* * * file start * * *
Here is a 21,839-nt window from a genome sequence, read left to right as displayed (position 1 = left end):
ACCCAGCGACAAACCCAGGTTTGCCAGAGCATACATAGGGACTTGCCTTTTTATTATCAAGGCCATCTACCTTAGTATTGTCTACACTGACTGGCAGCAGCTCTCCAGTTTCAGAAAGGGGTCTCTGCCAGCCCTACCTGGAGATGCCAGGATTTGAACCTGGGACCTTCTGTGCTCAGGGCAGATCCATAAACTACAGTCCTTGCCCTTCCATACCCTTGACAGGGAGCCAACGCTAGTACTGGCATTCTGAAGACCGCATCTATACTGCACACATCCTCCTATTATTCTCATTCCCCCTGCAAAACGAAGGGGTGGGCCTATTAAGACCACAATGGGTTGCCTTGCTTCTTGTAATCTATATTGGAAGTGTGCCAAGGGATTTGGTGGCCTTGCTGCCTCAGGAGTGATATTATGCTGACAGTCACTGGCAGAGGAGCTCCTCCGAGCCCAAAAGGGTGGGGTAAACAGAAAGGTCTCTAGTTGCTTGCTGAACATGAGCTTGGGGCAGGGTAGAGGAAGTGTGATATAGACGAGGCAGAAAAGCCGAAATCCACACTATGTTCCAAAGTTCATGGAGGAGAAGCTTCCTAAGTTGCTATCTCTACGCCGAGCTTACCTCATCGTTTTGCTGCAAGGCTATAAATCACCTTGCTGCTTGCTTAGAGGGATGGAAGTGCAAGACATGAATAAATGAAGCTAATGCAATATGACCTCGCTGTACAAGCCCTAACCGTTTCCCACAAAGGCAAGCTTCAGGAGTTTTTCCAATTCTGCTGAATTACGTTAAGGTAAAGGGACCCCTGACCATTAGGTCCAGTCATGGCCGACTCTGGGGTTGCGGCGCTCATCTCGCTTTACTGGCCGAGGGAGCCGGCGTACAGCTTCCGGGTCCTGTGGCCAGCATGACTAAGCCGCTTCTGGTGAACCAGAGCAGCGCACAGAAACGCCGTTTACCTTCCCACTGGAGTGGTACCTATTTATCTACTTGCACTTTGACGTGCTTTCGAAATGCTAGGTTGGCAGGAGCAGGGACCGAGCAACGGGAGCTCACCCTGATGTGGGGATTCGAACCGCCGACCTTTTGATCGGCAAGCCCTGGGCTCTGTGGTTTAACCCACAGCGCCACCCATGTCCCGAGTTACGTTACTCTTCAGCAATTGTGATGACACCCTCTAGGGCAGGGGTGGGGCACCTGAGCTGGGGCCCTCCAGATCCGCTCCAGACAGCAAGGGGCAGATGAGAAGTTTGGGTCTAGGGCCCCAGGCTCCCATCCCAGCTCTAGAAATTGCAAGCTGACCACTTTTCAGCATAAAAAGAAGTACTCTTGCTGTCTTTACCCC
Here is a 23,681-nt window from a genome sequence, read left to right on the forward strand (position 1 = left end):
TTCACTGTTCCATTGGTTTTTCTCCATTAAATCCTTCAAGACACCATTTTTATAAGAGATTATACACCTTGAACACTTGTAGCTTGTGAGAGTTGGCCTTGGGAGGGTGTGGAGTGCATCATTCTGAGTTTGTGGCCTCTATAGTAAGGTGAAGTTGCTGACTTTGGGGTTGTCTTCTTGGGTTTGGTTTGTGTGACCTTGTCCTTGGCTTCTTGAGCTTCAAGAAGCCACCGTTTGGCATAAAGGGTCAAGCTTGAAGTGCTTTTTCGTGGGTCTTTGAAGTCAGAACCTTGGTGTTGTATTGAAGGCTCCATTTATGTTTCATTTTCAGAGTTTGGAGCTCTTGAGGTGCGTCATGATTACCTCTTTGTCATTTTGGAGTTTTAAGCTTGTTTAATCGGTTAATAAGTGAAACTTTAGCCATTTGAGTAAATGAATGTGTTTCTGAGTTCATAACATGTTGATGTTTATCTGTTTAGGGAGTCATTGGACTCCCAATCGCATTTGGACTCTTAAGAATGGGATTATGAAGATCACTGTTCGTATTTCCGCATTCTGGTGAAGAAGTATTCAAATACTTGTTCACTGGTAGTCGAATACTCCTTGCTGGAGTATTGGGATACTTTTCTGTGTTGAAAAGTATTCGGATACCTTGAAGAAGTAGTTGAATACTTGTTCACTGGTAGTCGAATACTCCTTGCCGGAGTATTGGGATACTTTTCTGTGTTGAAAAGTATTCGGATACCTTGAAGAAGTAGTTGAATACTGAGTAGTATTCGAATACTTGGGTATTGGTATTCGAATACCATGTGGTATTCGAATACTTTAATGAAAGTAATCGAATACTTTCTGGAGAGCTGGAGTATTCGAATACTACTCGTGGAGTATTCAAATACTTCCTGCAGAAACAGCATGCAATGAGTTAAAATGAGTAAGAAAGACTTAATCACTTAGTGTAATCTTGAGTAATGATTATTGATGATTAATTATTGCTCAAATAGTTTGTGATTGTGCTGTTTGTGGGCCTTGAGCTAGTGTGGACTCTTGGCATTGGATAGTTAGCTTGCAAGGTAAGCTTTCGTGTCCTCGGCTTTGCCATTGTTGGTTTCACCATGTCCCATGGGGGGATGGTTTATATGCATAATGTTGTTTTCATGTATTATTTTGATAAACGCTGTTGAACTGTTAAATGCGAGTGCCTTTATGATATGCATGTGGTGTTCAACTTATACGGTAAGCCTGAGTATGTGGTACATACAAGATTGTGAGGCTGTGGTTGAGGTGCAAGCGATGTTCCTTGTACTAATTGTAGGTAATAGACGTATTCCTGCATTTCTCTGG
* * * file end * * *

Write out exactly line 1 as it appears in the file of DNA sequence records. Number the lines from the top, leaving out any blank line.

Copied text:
Here is a 21,839-nt window from a genome sequence, read left to right as displayed (position 1 = left end):